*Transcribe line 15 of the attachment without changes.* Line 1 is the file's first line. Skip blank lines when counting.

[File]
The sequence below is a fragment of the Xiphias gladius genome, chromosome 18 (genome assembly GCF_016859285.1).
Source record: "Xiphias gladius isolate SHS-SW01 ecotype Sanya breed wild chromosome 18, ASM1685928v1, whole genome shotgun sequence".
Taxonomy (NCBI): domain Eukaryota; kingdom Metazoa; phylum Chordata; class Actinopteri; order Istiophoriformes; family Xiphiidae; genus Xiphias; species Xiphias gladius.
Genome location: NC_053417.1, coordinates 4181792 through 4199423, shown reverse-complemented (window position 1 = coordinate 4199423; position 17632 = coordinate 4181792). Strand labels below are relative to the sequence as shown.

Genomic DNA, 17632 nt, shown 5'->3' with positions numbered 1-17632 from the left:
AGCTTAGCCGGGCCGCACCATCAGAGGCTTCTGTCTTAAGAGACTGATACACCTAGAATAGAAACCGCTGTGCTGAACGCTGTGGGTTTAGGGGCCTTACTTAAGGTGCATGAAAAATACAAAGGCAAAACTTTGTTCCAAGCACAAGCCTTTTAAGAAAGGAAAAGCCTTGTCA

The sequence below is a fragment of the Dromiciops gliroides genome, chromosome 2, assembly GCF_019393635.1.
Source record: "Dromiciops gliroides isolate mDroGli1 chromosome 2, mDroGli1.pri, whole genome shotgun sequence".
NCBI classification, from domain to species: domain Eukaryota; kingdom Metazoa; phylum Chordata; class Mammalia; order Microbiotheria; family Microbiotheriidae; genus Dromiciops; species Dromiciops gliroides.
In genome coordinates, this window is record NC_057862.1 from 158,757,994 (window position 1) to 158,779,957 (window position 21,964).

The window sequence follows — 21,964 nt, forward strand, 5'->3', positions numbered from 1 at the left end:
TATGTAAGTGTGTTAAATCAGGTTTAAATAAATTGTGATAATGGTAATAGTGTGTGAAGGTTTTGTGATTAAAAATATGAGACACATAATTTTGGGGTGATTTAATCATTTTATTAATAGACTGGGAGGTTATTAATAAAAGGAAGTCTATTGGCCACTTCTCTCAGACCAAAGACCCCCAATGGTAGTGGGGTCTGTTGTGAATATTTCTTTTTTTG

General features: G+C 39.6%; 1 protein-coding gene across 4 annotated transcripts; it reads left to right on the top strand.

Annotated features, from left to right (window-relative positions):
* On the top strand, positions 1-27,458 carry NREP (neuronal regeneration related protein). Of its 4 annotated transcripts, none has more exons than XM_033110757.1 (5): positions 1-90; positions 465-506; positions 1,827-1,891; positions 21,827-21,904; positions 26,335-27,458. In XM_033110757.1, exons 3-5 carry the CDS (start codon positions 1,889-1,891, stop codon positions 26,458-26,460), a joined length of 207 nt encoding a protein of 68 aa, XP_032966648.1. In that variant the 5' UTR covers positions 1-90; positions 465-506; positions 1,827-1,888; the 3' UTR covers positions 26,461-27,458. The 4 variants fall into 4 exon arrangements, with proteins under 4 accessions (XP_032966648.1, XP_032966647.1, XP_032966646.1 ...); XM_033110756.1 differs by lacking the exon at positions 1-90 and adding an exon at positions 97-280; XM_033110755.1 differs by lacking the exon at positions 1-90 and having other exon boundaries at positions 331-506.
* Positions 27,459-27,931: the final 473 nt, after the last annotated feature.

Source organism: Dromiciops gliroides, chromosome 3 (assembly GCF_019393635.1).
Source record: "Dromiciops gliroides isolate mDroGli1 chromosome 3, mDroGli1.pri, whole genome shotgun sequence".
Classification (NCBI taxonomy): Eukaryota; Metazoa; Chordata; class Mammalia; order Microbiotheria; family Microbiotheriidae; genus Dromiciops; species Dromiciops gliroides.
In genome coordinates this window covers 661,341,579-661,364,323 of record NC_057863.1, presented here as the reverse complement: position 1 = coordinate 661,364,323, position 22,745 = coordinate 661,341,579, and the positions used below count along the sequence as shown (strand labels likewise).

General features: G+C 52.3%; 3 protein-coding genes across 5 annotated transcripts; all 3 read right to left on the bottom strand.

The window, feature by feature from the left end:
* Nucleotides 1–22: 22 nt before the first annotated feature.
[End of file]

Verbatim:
* On the top strand, positions 1-27,458 carry NREP (neuronal regeneration related protein). Of its 4 annotated transcripts, none has more exons than XM_033110757.1 (5): positions 1-90; positions 465-506; positions 1,827-1,891; positions 21,827-21,904; positions 26,335-27,458. In XM_033110757.1, exons 3-5 carry the CDS (start codon positions 1,889-1,891, stop codon positions 26,458-26,460), a joined length of 207 nt encoding a protein of 68 aa, XP_032966648.1. In that variant the 5' UTR covers positions 1-90; positions 465-506; positions 1,827-1,888; the 3' UTR covers positions 26,461-27,458. The 4 variants fall into 4 exon arrangements, with proteins under 4 accessions (XP_032966648.1, XP_032966647.1, XP_032966646.1 ...); XM_033110756.1 differs by lacking the exon at positions 1-90 and adding an exon at positions 97-280; XM_033110755.1 differs by lacking the exon at positions 1-90 and having other exon boundaries at positions 331-506.